When visiting France, one of the great things to see are the Chateaux of the Loire Valley. An hour by TGV from Paris, yet a world apart, with stunning grand palatial castles in beautiful scenery, it's certainly somewhere to visit.

If you check most guidebooks, they all seem to agree on two Chateaux to visit. Firstly there's the Château de Chambord, an impressive Renaissance masterpiece that's the largest of the Loire Chateau.


The other that everyone seems to agree on is the Château de Chenonceau. While smaller, the rooms, tapestries, furniture and artworks are stunning, and you visit as much for the contents as the building itself. There are some very nice gardens too.


Having visited these two last year (along with a couple of others), I'm keen to see a few more this year. The problem is that most guidebooks either seem to stop after just a few, or go on to list several hundred, without the middle ground.

My question therefore is what other Chateaux of the mid Loire (roughly Angers to Tours) should one try to see (beyond the obvious two of Chenonceau and Chambord), and why?

  • So that we stay within the bounds of what's allowed here, please avoid posting a long list, but instead perhaps suggest one Chateau and explain why it's special
    – Gagravarr
    Jul 5, 2011 at 21:20
  • 1
    This seems too open ended...
    – Beaker
    Jul 6, 2011 at 3:03
  • In a school report after our trip to France, my youngest declared the Mona Lisa a bit of a let down (I agree) and recommended Chambord for DaVinci fans, especially the dual helix staircase. Jul 6, 2011 at 11:47
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    I'm hoping it won't be. There are likely a small number of other Chateaux that people should try to see, and a reason for them. For example, there's one really great medieval one (see my answer below)
    – Gagravarr
    Jul 6, 2011 at 11:56

4 Answers 4


I'll throw in one suggestion from my trip last year, though obviously I'm keen on hearing others!

While many of the Chateaux along the Loire tend towards the later Renaissance styles, with grand palatial architecture, one does stand out as a "classic" medieval castle.

The Château d'Angers (in Anger) was built as a fortress, with the main parts dating from the 9th and 13th Centuries. It's a formidable looking building, even today with the lovely ornate gardens that surround it! It's possible to walk around most of the ramparts, which offer stunning views out, and it now features a museum with a fine collection of medieval tapestries.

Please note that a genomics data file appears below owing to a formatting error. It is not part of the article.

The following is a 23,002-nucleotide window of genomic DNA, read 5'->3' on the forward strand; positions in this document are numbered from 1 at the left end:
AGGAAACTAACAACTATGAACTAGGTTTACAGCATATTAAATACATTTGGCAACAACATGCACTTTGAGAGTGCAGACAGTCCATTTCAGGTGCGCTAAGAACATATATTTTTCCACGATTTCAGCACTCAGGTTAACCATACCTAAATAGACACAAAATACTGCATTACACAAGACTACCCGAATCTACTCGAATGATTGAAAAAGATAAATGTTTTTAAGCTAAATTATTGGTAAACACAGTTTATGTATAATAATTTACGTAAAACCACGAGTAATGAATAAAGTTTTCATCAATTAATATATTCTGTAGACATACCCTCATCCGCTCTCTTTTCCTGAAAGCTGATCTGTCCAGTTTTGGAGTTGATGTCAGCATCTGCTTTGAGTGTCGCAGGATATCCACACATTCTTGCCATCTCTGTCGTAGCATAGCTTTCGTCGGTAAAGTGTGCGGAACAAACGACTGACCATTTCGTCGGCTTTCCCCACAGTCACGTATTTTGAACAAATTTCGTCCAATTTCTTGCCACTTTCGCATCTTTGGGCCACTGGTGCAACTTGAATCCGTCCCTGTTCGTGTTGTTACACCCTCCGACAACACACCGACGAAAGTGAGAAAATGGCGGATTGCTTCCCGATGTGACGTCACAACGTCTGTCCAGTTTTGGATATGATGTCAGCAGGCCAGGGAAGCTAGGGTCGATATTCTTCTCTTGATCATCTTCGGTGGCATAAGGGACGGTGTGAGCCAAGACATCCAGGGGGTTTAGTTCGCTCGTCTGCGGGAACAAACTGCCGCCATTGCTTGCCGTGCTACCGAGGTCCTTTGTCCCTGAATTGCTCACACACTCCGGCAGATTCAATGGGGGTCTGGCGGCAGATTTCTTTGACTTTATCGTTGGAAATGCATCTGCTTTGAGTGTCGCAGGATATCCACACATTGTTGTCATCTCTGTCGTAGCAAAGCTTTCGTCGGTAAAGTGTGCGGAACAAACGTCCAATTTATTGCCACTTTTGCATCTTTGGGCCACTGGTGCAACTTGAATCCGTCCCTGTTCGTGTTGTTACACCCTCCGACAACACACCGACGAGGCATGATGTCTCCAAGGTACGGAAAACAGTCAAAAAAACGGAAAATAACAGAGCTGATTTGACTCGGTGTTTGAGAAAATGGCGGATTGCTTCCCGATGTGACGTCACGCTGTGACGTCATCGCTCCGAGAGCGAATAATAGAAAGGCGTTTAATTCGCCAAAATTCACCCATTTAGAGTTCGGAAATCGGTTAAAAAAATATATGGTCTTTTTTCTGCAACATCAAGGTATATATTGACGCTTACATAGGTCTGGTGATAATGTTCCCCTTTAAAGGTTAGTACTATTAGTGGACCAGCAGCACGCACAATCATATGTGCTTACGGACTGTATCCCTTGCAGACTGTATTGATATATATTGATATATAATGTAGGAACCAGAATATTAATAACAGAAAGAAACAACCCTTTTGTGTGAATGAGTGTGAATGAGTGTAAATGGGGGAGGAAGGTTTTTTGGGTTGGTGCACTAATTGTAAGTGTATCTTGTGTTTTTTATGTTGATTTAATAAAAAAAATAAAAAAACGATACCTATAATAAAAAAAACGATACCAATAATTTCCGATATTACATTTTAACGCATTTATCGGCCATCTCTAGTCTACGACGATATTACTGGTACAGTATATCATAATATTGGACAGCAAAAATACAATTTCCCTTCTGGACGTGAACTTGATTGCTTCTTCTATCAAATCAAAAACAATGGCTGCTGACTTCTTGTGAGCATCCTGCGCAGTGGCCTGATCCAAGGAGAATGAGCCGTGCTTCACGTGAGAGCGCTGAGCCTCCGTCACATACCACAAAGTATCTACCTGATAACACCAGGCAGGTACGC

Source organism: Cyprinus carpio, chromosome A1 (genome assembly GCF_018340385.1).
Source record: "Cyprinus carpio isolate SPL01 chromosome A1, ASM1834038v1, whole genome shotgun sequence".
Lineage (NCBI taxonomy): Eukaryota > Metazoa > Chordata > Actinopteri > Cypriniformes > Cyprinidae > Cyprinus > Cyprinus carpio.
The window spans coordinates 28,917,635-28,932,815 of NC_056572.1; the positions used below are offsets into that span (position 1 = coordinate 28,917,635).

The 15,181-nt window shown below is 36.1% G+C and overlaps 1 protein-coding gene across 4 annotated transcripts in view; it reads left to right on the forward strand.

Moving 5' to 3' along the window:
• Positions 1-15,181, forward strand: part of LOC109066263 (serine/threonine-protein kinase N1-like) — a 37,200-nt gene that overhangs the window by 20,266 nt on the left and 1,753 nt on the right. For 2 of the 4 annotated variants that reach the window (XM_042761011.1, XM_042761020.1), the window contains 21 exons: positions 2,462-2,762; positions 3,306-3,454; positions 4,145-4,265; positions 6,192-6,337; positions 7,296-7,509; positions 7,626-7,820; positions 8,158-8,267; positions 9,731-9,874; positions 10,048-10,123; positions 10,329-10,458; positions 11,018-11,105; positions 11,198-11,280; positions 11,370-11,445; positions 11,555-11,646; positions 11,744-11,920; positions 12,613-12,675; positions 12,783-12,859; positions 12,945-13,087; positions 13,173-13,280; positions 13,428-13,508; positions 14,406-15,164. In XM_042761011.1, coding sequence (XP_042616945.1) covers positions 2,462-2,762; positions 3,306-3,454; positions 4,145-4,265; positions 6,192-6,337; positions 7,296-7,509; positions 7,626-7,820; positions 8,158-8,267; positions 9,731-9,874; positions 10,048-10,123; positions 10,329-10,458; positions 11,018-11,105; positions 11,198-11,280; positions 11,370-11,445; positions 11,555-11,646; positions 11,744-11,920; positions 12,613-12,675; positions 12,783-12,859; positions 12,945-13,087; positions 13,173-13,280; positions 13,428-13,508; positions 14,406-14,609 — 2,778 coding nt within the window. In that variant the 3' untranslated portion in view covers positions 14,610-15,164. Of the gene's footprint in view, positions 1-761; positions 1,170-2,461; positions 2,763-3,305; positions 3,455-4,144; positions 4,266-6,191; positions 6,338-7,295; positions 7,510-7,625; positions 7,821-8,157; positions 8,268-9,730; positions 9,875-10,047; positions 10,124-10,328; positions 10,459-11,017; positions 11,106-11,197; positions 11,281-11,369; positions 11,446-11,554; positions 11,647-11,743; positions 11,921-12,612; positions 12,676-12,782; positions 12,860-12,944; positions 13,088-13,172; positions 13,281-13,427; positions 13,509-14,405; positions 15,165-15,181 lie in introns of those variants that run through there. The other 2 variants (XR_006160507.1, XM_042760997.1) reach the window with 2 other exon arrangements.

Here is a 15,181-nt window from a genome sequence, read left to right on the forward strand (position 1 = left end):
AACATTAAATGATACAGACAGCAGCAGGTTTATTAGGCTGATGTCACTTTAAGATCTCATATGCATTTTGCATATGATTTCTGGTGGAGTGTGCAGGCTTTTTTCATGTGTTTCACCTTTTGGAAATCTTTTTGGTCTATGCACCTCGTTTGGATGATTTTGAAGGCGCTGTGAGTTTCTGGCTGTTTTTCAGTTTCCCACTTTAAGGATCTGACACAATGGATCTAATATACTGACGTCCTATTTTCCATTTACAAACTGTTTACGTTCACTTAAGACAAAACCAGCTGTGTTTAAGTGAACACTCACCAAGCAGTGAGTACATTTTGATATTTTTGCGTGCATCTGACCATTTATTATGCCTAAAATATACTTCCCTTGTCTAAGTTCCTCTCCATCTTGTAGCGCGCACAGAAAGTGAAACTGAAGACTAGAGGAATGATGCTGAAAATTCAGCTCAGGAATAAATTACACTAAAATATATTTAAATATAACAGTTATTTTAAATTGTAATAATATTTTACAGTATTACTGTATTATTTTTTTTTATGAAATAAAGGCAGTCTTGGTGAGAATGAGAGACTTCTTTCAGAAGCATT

• Angers was the first we went to on our trip. Definitely go up as high as you can, and go into the tapestry building. Jul 6, 2011 at 11:49

I can add a few little things - our trip was built around Angers, Chenonceau and Chambord:

  • In Nantes we had a great lunch at La Belle Epoque on the river
  • Don't miss the troglodyte houses, suburban-style doors and windows set into caves in a cliff (apparently there's a museum you can go into, but we didn't).
  • The cathedral in Tours was memorable too
  • Do the garden maze at Chenonceau.
  • Keep your eyes open as you travel between sites - Roman aqueducts, giant wooden windmills, a huge wireframe statue of a horse and much more don't apparently warrant signs or anything, you just happen to see them
  • We wanted to see Talcy, but it was being renovated or something and we had to miss it. That was 2004 so I'm sure it's open now.

Finally, and the real point of my post, end your trip in Chartres so you can spend a day in the cathedral (we had a guided tour and he explained the carvings etc) and wandering this very old town. Go up the belltower so you can see the town.


Château d’Amboise

Located east of Tours but not by much and spec has “roughly” Angers to Tours.

The seat of kings of France and location of Leonardo da Vinci’s tomb (whether containing any of his remains is another matter!) in St Hubert’s Chapel, itself a charming little independent building. Has terraces 40 metres above the adjacent town and river, making views spectacular in every direction. Unlike many Loire châteaux that are slightly too ‘fairy tale’ to make #1 for me, a pleasant town with timber-framed buildings nestles against the castle, rather than the house being isolated by somewhat sterile formal gardens (though it does have these). Louis-Philippe stables recently restored and opened to visitors.

Château d’Amboise

Nicolas Fouquet was held there in 1661 after arrest by the musketeer Charles de Batz-Castelmore d'Artagnan. There is a garden in honour of one time Emir of Algiers Abd el Kader Ibn Mouhi Ad-Din’s family members who died while in captivity there. He was eventually released by Louis-Napoleon Bonaparte. The garden has stones engraved with hymns of peace and tolerance taken from the Koran. Quite a contrast to the 1200 Protestants gibbeted in 1560.


There is the Parc des Mini Chateaux. Although catering for an audience of (small-) children it has most if not all castles in the Loire valley. It gives a great starting point to figure out which Castles you want to visit.

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